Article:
Without further ado, let’s explore!

4) Samurai Champloo

This semi-historical series chronicles the adventures of three companions – Jin, Mugen, and Fuu – traveling across Tokugawa-era Japan in search of the mysterious Sunflower Samurai. Along the way, they encounter obstacles ranging from corrupt government officials, to Dutch fans of Geisha, and even a family of vengeful pirates. The series features an amusingly anachronistic soundtrack composed of hip-hop tunes along with its historical setting in the late Edo Period (mid-1800s).  It also includes action sequences featuring “martial arts” reminiscent of hip-hop dance culture.

So what does any of this have to do with Catholicism? Well, in this case it has less to do with the story’s themes than with a little-known chapter of Japanese history.

The series finale – the three-part episode Evanescent Encounter – features a subplot concerning a group of persecuted Japanese Christians, one of whom is of great significance to a main character. Not much is said in dialogue about this persecution, but what we glimpse via flashbacks effectively hints at the martyrdom that this group, like their real-life historical counterparts, suffered at the hands of their Tokugawa persecutors. An earlier episode also addresses the reality of persecuted Christians, and even includes a historically correct scene in which Japanese villagers are lined up and ordered – under threat of the sword – to stomp on an image of Christ to prove their loyalty to Japan.

The martyrs of Japan are a rather neglected group in the history of Christianity.  It’s satisfying, then, to see them featured in a highly rated series produced in the very country in which they were subjected to such awful oppression.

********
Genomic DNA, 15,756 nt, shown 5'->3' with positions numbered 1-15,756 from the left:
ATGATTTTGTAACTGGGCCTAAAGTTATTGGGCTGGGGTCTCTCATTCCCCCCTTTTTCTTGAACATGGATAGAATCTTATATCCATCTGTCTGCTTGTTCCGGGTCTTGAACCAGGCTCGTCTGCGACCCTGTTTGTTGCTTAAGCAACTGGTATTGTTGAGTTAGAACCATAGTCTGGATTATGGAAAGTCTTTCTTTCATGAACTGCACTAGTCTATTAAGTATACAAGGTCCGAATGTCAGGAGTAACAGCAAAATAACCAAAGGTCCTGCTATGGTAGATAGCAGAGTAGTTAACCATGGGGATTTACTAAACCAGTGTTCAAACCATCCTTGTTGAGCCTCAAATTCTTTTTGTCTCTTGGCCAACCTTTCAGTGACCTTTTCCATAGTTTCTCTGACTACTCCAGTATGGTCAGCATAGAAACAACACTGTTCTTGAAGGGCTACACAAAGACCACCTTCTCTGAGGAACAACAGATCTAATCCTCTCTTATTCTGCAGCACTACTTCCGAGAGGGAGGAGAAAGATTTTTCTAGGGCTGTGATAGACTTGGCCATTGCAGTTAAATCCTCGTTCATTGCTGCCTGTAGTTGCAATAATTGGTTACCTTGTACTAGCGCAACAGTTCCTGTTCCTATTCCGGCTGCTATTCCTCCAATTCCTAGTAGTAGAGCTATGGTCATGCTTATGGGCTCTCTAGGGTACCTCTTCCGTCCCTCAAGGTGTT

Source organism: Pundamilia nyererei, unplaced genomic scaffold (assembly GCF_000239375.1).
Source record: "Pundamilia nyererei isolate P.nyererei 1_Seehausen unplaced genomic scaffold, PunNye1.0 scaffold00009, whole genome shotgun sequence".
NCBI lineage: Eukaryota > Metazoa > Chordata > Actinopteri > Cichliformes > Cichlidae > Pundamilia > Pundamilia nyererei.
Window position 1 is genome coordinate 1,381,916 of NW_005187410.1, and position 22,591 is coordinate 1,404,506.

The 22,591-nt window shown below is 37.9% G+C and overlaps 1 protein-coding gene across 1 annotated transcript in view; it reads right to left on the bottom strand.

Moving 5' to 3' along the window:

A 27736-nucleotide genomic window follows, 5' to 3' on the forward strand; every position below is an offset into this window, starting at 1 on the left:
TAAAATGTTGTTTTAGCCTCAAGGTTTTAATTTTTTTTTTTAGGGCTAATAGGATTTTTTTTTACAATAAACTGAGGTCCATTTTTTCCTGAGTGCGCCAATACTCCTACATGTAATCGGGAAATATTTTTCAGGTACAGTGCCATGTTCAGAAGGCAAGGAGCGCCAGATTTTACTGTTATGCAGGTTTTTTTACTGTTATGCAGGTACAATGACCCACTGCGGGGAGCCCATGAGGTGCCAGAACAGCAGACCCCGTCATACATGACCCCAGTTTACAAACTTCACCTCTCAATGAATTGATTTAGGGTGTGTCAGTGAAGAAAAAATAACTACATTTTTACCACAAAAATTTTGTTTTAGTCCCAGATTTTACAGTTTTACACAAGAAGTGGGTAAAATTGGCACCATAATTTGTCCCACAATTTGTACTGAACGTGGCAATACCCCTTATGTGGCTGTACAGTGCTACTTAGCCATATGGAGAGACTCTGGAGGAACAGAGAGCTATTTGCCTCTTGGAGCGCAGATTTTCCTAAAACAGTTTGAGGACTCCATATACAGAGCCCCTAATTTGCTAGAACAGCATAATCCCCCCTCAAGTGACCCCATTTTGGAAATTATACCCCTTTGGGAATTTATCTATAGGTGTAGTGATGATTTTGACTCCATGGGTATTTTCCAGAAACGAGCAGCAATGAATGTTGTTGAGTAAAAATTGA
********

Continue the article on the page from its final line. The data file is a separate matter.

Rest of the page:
3) Cowboy Bebop


Widely regarded as one of the greatest anime series of all time, Cowboy Bebop takes place in a distant future in which humanity has colonized the vast regions of outer space. It follows a motley crew of bounty hunters – Spike Spiegel, the main protagonist and a former syndicate member; Jet, Spike’s partner and an ex-cop; Faye, a female bounty hunter with a mysterious past (duh!); and Edward, a young hacker – who live together as family on their spaceship, the Bebop, working together to bring down the most dangerous criminals in the solar system… for a price.

The show’s main antagonist is the aptly named Vicious, a sword-wielding figure from Spike’s past, and a purely diabolical individual. Through Vicious, overtly Catholic themes of good and evil become the series’ ultimate focus: When we meet Vicious in the episode Ballad of Fallen Angels (Get that?), it is to the sound of Ave Maria being sung in the background; Spike’s first confrontation with Vicious takes place in an abandoned – and ornate – church; Many of Vicious’s spoken lines evoke theology (“When angels are forced out of Heaven, they become devils.”), and Vicious is repeatedly described as a “serpent” (in case the symbolism wasn’t already clear enough).

The confrontation between Spike and Vicious, framed in the context of an eternal battle between virtue and the diabolic, and masterfully directed by Shinichiro Watanabe (who would go on to direct Samurai Champloo) in a style reminiscent of John Woo, helps make Cowboy Bebop by far the most popular series on this list, and arguably the best.

2) Death Note